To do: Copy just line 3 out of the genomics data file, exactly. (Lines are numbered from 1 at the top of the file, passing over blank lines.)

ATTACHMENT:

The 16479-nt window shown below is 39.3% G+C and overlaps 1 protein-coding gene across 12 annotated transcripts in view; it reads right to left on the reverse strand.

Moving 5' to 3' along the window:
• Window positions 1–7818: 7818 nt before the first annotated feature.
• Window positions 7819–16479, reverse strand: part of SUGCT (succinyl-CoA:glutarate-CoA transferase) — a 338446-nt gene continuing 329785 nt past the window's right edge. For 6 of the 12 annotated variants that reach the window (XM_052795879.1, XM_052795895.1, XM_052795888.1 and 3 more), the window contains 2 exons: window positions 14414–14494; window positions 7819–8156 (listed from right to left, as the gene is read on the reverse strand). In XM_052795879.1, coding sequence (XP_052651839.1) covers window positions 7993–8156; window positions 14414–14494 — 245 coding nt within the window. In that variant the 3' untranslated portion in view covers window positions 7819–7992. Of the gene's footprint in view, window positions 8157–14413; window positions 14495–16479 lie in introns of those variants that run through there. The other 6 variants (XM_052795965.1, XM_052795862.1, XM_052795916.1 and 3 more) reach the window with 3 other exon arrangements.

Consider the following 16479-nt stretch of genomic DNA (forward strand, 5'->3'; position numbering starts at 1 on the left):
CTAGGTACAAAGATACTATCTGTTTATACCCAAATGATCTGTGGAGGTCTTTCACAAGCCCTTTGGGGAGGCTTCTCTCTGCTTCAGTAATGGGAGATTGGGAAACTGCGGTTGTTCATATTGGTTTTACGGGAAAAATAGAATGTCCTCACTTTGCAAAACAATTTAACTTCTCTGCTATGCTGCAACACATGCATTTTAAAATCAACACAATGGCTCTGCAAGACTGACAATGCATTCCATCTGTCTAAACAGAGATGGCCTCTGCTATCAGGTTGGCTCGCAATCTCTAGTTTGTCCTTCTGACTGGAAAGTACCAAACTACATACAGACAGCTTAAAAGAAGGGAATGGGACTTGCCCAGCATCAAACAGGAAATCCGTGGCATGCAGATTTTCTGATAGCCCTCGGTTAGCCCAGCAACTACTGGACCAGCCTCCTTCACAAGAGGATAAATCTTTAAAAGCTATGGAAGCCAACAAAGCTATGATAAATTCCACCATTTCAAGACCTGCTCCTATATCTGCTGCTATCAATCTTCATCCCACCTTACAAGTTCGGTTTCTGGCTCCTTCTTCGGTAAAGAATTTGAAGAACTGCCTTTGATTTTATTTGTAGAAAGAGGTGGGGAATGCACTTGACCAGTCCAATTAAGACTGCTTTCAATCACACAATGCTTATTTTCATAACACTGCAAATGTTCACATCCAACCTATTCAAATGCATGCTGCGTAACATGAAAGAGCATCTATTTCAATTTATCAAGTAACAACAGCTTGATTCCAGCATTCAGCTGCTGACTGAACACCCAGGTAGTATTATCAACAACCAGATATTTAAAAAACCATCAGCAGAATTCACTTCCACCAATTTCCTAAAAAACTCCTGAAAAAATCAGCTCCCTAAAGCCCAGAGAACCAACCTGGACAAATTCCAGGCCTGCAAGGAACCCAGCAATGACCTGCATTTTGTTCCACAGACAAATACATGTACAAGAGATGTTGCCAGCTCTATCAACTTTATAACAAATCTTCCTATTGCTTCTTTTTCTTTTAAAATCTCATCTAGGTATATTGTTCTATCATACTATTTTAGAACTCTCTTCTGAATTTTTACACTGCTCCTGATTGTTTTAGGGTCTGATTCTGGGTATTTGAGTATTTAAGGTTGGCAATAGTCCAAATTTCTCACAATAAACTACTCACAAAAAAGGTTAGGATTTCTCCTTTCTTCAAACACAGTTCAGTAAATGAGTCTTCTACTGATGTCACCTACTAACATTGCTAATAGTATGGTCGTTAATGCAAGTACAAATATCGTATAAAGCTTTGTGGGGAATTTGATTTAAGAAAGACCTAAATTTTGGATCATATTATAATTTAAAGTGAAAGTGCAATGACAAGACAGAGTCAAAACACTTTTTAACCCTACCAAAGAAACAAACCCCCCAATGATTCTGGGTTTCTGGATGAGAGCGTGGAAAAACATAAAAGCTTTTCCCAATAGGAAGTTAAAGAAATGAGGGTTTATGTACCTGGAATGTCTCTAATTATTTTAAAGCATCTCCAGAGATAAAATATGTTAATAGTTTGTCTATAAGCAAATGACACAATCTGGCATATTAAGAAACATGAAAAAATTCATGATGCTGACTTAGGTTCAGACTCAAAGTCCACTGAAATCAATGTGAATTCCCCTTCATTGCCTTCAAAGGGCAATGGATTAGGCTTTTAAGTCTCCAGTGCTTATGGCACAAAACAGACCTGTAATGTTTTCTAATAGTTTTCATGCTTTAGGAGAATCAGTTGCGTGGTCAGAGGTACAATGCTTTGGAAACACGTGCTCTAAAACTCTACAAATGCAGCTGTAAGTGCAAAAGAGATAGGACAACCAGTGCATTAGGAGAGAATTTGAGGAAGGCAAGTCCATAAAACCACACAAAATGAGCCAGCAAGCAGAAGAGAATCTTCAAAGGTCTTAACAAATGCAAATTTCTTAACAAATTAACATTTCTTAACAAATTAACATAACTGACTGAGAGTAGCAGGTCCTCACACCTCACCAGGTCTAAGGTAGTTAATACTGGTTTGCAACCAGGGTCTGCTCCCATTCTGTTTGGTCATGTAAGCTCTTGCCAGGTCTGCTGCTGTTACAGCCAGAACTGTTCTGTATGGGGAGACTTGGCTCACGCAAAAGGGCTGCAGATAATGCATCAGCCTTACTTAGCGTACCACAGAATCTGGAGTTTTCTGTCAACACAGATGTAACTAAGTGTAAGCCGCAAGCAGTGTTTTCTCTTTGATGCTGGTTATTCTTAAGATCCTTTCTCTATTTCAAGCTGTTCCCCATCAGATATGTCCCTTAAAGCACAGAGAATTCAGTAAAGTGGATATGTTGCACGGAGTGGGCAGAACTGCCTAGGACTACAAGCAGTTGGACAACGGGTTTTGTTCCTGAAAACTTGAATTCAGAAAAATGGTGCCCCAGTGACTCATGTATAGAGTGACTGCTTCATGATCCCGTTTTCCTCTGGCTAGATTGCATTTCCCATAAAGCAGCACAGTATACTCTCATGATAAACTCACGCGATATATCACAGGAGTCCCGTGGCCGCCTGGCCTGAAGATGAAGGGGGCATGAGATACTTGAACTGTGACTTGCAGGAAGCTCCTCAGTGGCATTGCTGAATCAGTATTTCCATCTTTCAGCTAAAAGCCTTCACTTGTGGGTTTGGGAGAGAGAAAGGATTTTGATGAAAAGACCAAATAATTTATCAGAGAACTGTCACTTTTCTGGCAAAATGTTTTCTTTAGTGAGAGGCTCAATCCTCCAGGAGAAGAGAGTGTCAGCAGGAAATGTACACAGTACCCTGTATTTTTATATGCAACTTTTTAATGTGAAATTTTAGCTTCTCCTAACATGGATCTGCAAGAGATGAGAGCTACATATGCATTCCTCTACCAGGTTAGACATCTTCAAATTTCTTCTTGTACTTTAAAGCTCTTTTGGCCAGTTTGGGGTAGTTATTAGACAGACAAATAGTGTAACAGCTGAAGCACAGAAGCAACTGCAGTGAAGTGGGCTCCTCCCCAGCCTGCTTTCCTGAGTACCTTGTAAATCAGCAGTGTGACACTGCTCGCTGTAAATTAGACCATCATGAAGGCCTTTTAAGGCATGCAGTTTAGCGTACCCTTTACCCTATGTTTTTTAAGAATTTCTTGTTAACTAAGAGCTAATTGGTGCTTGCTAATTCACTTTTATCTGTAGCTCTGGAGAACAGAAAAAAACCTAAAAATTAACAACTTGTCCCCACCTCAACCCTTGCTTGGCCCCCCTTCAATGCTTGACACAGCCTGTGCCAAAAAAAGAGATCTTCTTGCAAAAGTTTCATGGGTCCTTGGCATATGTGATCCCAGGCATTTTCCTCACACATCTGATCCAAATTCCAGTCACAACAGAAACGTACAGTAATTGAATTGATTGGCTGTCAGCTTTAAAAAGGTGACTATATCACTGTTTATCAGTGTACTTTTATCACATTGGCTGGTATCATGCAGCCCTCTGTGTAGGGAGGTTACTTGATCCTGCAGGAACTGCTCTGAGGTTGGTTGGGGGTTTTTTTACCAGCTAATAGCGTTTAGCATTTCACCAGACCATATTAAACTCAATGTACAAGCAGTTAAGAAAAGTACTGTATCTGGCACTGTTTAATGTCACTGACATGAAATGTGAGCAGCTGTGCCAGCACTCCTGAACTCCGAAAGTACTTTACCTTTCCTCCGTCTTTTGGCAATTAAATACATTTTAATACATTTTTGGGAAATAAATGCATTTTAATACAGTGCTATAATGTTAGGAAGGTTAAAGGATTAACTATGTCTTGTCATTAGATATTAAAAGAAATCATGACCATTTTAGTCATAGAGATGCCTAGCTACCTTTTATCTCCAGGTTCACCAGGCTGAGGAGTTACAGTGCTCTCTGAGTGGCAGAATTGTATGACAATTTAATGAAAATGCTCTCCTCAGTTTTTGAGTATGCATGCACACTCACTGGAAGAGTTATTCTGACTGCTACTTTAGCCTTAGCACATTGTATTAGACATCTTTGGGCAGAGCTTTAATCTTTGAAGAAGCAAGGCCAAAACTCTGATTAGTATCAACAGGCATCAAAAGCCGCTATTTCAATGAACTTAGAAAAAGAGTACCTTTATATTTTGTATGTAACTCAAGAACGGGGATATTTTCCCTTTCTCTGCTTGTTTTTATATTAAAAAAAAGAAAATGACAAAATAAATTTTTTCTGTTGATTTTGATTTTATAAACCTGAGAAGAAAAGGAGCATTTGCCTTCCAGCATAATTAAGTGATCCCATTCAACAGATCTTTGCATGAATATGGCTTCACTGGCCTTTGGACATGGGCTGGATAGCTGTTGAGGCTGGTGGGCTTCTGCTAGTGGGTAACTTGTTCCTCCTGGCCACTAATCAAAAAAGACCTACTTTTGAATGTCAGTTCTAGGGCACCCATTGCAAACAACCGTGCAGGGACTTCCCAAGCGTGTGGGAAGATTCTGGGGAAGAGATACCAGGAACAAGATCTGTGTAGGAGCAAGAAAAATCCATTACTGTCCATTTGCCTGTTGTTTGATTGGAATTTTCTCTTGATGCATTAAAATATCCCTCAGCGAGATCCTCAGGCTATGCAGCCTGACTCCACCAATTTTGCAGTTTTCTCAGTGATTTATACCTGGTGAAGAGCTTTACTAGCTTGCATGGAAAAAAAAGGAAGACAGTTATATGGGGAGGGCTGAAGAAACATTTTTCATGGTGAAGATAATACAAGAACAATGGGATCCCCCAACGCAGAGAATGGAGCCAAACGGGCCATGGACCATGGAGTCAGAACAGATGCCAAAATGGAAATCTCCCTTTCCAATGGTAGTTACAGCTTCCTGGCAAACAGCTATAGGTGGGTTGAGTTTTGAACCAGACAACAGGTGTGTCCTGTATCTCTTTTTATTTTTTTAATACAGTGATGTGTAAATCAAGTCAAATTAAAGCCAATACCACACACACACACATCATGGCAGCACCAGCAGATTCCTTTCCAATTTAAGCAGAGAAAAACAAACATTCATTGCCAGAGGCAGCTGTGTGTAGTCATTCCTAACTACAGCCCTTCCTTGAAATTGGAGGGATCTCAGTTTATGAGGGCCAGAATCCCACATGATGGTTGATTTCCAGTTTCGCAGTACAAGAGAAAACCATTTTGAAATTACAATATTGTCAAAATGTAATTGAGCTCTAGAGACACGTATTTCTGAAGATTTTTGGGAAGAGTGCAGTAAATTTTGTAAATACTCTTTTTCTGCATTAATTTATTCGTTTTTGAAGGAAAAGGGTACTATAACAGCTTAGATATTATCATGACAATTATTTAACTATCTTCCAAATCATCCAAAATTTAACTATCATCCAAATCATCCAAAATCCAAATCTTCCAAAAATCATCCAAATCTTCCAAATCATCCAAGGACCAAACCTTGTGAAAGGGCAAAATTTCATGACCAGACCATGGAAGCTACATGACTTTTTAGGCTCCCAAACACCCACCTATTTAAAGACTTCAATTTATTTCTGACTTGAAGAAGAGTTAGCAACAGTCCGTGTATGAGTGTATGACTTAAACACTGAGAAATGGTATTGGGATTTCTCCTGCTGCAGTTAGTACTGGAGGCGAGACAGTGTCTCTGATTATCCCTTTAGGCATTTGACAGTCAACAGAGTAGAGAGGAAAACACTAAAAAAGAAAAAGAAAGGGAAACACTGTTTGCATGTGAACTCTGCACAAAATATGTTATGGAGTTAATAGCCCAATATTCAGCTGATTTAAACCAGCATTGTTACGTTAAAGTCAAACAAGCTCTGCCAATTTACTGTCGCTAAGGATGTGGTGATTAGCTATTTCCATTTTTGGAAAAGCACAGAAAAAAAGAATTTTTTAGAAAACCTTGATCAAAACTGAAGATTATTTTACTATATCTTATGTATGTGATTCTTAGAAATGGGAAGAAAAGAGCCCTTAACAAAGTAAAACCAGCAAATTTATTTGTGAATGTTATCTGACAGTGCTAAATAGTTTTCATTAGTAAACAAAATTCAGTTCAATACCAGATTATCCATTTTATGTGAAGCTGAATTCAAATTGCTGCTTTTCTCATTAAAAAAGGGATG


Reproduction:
• Window positions 1–7818: 7818 nt before the first annotated feature.